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QUESTION OF WHAT???? NANI?????

IN EXPLANATORY TEXT ABOUT TSUNAMI


BY MUHAMMAD FIRMAN NUGRAHA
1. WHAT IS THE DEFINITION OF TSUNAMI!?!?
There is a various definition upon every dictionary about the definition of tsunami, that
describes from the viewpoint of cause, quantity,or the shape of Tsunami. but in a
general and simple defining, tsunami is an extremely large wave caused by a violent
movement of the earth under the sea. (oxford online dictionary).

In a more scientific manner, A tsunami or tidal wave, also known as a seismic sea wave,
is a series of waves in a water body caused by the displacement of a large volume of
water, generally in an ocean or a large lake. Earthquakes, volcanic eruptions and other
underwater explosions (including detonations of underwater nuclear devices),
landslides, glacier calvings, meteorite impacts and other disturbances above or below
water all have the potential to generate a tsunami. Unlike normal ocean waves which
are generated by wind, or tides which are generated by the gravitational pull of the
Moon and Sun, a tsunami is generated by the displacement of water.

Photo 1 A Tsunami that hit Tohoku, Japan in 2011.


2. FROM WHAT LANGUAGE THE WORD TSUNAMI DERIVES?
The term tsunami, meaning "harbour wave" in literal translation, comes from the

Japanese , composed of the two kanji (tsu) meaning "harbour" and


(nami), meaning "wave". (For the plural, one can either follow ordinary English
practice and add an s, or use an invariable plural as in the Japanese.) While not entirely
accurate, as tsunami are not restricted to harbours, tsunami is currently the term most
widely accepted by geologists and oceanographers.

But, are the meaning of tsunami in Japanese is the same with the definition of? The
answer is no.
The word tsunami has been used interchangeably with tidal wave. However, geologists
and oceanographers discourage the use of tidal wave in cases of tsunamis because they
are actually unrelated to tides. Tsunamis can be caused by earthquakes, underwater
explosions, and meteorite impacts in an ocean, to name a few.

In the same vein, since the tsu in tsunami means harbor, it is equally inaccurate, as the
events are not limited to harbors. This leads me to believe we need a new, more
accurate term. Though considering the terms popularity and length of time it has been
in use, I find it doubtful a new term would find a meaningful foothold.

We have a long history about why a Japanese word about some tidal waves can be
usurped into the richness of English germanic vocabulary. The first English use of the
word happened more than 100 years ago.That's when an earthquake struck off the east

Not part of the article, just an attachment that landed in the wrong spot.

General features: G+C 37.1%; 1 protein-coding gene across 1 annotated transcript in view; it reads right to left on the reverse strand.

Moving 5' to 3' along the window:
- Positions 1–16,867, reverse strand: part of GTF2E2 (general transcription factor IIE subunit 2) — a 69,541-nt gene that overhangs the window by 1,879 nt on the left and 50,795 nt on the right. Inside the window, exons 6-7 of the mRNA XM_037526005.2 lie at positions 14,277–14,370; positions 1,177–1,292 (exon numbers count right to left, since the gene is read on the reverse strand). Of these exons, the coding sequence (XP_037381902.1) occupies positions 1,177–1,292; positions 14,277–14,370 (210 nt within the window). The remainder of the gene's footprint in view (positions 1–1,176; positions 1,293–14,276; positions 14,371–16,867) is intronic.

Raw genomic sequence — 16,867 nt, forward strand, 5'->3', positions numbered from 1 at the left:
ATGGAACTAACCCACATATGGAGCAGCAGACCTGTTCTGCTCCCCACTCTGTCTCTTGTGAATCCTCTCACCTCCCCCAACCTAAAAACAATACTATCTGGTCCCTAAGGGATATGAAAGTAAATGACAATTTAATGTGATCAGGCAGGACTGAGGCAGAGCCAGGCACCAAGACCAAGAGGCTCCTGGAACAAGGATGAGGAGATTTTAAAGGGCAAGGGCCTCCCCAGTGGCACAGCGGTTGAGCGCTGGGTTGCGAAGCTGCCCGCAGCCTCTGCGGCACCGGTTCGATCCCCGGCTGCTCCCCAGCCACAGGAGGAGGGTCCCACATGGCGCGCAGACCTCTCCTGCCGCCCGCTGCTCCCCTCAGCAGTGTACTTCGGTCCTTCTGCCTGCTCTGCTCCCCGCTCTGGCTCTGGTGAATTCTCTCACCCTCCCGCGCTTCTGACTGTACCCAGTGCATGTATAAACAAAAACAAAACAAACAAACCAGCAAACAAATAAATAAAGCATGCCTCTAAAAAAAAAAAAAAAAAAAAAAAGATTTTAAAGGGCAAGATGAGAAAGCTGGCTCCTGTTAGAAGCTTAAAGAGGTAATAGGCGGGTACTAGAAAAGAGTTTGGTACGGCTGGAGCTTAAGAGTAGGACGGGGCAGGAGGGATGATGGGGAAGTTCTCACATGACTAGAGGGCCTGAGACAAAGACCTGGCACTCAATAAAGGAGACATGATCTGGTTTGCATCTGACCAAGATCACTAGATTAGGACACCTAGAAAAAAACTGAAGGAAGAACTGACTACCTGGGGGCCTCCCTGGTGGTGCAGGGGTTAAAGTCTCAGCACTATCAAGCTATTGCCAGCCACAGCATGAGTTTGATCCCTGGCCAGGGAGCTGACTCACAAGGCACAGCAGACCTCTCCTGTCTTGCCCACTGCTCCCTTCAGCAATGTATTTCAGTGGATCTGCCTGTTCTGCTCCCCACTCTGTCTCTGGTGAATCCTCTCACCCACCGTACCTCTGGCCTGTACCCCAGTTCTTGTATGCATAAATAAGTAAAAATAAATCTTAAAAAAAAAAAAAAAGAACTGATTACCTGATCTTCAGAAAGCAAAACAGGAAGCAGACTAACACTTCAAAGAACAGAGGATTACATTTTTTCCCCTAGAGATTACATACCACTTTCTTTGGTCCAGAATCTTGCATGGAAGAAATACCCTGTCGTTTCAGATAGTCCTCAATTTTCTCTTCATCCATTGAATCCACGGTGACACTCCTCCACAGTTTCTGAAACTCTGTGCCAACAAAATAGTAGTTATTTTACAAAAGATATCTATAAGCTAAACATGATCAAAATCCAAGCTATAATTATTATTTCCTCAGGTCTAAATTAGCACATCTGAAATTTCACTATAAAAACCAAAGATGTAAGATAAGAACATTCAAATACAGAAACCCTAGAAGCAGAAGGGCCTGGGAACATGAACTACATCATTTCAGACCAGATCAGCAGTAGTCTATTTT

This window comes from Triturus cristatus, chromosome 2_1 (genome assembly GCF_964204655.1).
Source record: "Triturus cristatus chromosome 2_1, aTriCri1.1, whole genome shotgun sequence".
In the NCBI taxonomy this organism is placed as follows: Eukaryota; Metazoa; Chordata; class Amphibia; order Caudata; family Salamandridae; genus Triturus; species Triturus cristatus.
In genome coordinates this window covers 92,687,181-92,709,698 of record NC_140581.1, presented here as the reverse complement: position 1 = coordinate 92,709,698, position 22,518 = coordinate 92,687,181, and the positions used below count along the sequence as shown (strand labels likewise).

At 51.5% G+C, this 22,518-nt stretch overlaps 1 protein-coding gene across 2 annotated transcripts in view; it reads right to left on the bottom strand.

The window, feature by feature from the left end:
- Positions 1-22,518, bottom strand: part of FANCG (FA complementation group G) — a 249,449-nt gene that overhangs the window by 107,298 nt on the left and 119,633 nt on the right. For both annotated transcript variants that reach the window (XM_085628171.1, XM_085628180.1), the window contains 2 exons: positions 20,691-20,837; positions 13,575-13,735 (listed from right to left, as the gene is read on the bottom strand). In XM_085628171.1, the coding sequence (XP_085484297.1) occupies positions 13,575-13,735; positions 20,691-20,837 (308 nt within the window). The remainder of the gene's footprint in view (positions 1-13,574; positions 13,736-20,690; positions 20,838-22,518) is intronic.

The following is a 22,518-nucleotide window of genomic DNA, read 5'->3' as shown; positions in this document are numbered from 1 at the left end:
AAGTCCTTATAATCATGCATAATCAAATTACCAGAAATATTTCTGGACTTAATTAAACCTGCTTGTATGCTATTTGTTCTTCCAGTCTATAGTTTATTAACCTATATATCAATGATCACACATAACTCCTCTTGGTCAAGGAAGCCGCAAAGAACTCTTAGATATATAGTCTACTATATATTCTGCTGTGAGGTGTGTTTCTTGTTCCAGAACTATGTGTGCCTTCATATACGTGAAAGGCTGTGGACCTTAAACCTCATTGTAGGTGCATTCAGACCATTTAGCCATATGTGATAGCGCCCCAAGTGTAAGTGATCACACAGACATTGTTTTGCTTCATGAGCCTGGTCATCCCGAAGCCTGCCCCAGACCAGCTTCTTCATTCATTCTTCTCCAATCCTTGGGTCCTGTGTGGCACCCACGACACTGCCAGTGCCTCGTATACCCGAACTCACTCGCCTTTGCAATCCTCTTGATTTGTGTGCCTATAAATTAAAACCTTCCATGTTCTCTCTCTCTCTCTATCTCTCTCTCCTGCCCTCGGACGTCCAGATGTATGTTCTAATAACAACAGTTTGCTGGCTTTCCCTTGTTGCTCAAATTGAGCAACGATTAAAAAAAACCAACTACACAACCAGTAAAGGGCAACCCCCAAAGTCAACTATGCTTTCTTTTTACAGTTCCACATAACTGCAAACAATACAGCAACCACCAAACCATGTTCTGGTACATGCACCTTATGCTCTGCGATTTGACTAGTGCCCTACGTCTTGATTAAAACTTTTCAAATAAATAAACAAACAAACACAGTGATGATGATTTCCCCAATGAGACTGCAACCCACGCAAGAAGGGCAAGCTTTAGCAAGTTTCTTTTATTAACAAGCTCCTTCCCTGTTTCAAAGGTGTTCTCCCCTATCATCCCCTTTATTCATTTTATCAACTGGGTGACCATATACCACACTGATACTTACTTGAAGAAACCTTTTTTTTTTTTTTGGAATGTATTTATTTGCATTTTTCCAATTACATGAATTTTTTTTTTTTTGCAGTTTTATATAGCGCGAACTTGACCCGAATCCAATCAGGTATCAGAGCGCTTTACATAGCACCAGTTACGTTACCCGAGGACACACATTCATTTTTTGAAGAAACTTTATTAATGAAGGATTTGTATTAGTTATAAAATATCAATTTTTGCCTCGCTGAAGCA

coast of Japan, very close to where the Tohoku 2011 Earthquake and Tsunami disaster
happen.

There was reporting in the National Geographic Magazine, and it said, 'On the evening
of June 15, 1896, the northeast coast of Hondo, the main island of Japan, was struck by
a great earthquake wave. and then it explained that the Japanese term for this was
'tsunami.'

From that first mention, the term became more widespread especially after the great
indian ocean tsunami disaster that devastated Indonesia in 2004.
The Great Wave of Kanagawa, a woodblock print by the Japanese ukiyo-e artist Hokusai.
c. 1829-1833. Almost one-third of all recorded large tsunamis happened in Japan, making it
fitting as the language the word tsunami originated.

3. What makes tsunami happen?


What makes tsunami special? The answer is that among the natural disaster, only tsunamis
which are caused by another. Below the list of natural disaster that caused the tsunamis.
a. Earthquakes

Most tsunami are caused by large earthquakes on the sea floor when slabs of rock move
past each other suddenly, causing the overlying water to move. The resulting waves
move away from the source of the earthquake event.

powerful undersea earthquakes are responsible for most tsunamis. Seismologists say
only earthquakes measuring greater than 7.0 on the Richter scale can produce a major
tsunami.

Most earthquakes that generate tsunamis - including Friday's jolt off Japan's eastern
coast - occur in areas called subduction zones, where pieces of the Earth's crust press
against each other. Subduction means that one tectonic plate slides beneath another
and sinks deep into the Earth's mantle.
The friction between two slow-moving plates of the Earth's crust creates vast amounts
of seismic energy which is released in the form of an earthquake. When a strong
undersea earthquake strikes a relatively short distance below the sea floor, it abruptly
pushes up one of the immense plates of the Earth's crust. That suddenly displaces an
enormous amount of ocean water which becomes a tsunami, spreading outward in
every direction from the epicenter of an earthquake - like ripples on a pond, only on a
much larger scale.

A Graphic of how earthquake can causes tsunami.

b. Landslides

Underwater landslides can cause tsunami as can terrestrial land which slumps into the
ocean.
How Landslide can cause tsunami in pictures

c. Volcanic eruptions
Less common are tsunami initiated by volcanic eruptions. These occur in several ways:
destructive collapse of coastal, island and underwater volcanoes which result in
massive landslides
pyroclastic flows, which are dense mixtures of hot blocks, pumice, ash and gas,
plunging down volcanic slopes into the ocean and pushing water outwards
a caldera volcano collapsing after an eruption causing overlying water to drop
suddenly.

Picture explanation of how tsunami happened by volcano.


The percentage of each own factors contribution to the tsunamis in pacific ocean.

4 natural disaster that can caused tsunami.